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Eat This Now: A Regional Guide to Summer Produce

The moment we’ve been waiting for has finally arrived: summer produce is back at the markets. Carts and stalls are bursting with delicious, flavorful foods, and after a winter spent subsisting on root vegetables, it’s not a moment too soon.

Growing seasons vary, but summer is by far the most bountiful produce season across the entire country, when each region harvests and enjoys the lion’s share of its particular specialties. Although conventionally grown produce is available in supermarkets nationwide, check in with your farmers’ market to enjoy some of your region’s best local offerings.

The West
This region includes: Washington, Oregon, California, Nevada, Arizona, Utah, Idaho, Montana, Wyoming, Colorado, New Mexico, and Alaska

California, the state that grows about 80 percent of our country’s produce, is in full bloom in the summer, generating outstanding peaches, apricots, nectarines, and other stone fruits through August, along with sweet and delicious raspberries, blackberries, and strawberries. Because of the Mediterranean-like climate, basil and avocados are also at their best now. Idaho, Wyoming, Oregon, and Montana also produce cherries until the end of the summer.

Recipes to Try: Guacamole authentico; Basil-infused oil; Mint-blackberry charbroiled lamb chops

The Midwest

This region includes: North Dakota, South Dakota, Nebraska, Kansas, Minnesota, Iowa, Missouri, Wisconsin, Illinois, Indiana, Michigan, and Ohio

Corn is king in the Midwest; it’s a summer institution sold by the bushel at every roadside stand in Ohio, Indiana, Illinois, Michigan, Iowa, and Missouri. Green beans, broccoli, watermelon, and eggplant are other fruits and vegetables that are at their peak right now in this region.

Recipes to Try: Corn on the cob; Amazingly delicious roasted green beans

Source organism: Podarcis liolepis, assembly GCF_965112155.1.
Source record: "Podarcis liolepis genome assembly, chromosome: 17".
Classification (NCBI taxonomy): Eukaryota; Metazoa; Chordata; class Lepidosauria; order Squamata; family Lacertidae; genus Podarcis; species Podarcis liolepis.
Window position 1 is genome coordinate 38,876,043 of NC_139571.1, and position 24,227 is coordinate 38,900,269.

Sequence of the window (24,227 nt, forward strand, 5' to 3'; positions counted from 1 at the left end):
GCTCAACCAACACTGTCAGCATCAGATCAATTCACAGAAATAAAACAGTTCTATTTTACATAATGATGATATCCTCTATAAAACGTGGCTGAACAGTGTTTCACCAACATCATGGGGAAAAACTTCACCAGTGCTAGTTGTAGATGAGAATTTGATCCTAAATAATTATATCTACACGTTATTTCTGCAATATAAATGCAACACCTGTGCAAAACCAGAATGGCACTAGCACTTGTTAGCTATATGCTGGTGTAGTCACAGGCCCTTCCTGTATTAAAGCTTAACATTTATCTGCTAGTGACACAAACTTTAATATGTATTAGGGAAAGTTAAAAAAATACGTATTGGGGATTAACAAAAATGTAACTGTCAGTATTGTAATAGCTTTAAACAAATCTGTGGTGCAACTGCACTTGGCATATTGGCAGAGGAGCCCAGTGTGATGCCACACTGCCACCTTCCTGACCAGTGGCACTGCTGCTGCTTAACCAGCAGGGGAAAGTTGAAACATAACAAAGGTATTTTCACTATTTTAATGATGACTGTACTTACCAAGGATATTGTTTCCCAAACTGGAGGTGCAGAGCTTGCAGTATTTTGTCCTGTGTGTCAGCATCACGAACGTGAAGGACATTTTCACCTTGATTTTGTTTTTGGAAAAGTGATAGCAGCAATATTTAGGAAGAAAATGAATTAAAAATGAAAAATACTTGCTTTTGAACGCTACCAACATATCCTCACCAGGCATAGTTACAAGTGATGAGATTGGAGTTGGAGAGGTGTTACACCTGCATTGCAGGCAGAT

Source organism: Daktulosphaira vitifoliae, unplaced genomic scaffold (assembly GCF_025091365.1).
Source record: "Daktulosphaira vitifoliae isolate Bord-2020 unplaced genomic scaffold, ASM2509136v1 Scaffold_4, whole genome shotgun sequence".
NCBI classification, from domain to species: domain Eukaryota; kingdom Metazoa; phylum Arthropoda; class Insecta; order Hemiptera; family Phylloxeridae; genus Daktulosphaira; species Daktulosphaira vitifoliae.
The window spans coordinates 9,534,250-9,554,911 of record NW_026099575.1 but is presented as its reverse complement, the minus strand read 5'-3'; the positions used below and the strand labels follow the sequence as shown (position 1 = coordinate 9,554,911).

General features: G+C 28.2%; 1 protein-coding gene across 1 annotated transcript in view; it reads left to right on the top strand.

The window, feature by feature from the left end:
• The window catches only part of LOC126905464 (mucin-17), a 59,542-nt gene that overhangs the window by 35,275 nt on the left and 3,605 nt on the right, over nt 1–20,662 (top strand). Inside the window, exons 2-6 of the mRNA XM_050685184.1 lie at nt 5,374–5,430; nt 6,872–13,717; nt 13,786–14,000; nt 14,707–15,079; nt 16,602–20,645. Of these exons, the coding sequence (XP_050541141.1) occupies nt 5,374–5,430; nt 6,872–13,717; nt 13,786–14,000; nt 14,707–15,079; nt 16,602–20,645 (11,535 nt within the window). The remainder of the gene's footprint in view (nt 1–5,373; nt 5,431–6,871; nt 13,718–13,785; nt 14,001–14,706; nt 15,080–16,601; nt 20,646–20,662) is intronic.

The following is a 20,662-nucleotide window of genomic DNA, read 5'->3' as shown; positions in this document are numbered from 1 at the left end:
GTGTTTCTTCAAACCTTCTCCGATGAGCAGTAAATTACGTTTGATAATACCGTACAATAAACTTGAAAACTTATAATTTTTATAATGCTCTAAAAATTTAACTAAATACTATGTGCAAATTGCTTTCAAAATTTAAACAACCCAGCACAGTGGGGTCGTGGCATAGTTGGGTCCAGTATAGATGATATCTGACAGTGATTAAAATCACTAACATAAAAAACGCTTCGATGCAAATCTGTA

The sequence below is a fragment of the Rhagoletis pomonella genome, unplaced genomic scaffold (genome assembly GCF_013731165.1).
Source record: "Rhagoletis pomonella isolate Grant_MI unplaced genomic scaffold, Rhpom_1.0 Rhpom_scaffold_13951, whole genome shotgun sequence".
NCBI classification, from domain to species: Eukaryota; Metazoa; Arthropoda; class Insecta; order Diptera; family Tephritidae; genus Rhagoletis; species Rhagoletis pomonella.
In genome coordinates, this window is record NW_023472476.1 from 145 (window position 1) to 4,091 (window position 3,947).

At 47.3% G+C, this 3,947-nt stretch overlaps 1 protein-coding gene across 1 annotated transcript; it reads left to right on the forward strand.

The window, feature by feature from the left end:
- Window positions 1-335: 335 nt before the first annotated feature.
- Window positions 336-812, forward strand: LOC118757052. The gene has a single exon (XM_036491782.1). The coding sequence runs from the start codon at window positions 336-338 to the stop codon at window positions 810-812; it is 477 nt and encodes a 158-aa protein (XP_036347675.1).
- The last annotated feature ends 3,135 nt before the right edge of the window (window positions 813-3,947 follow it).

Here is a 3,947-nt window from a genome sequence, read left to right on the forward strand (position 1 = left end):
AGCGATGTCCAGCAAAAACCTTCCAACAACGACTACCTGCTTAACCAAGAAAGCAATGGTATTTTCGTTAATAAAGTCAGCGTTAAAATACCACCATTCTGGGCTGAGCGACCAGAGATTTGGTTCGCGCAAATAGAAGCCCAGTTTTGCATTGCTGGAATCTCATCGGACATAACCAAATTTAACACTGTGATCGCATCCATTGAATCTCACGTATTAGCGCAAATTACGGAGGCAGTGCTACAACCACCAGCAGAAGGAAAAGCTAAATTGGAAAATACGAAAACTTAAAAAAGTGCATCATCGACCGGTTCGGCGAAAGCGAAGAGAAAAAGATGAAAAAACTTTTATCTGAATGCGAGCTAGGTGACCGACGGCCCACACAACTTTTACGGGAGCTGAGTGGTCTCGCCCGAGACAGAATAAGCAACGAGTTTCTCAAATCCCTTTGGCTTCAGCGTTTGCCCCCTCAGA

The South
This region includes: Texas, Oklahoma, Arkansas, Louisiana, Mississippi, Kentucky, Tennessee, Alabama, Florida, Georgia, North Carolina, South Carolina, Virginia, West Virginia, Maryland, Delaware, and Washington, D.C.

Cantaloupes and watermelons are grown all over the South, reaching their peak in mid- to late summer. Okra, onions, cabbage, and peppers are also harvested now. In Florida, it’s all about mangoes (through August, anyway), star fruit, and, of course, key limes.

Recipes to Try: Mango and black bean dip; Chile, lime, and brown sugar cole slaw

The Northeast
This region includes: Maine, New Hampshire, Vermont, New York, Pennsylvania, New Jersey, Massachusetts, Connecticut, and Rhode Island

In the summer, New England grows the country’s most delectable blueberries. In Maine, New Hampshire, New York, Massachusetts, and Connecticut, the berries are at their peak ripeness, and this is one crop that you can’t find locally in many places west of the Mississippi River. New Jersey is deservedly famous for its tomatoes, with the best beefsteak and heirloom varieties arriving in markets in August.

Recipes to Try: Blueberry banana cream pie; Tomato and basil salad

These aren’t the only treats being harvested this summer—across the country, ’tis the season for garlic, carrots, grapes, summer squash, shallots, rhubarb, onions, and cilantro, too. Whether you preserve them for use year-round or eat them immediately, the important thing is to get ’em while you can.

Allison Ford

Allison is a writer and editor who specializes in beauty, style, entertainment, and pop culture. She was part of the editorial team at DivineCaroline (now for more than three years. She loves makeup, sparkly accessories, giraffes, brunch, Matt Damon, New York City, and ice cream.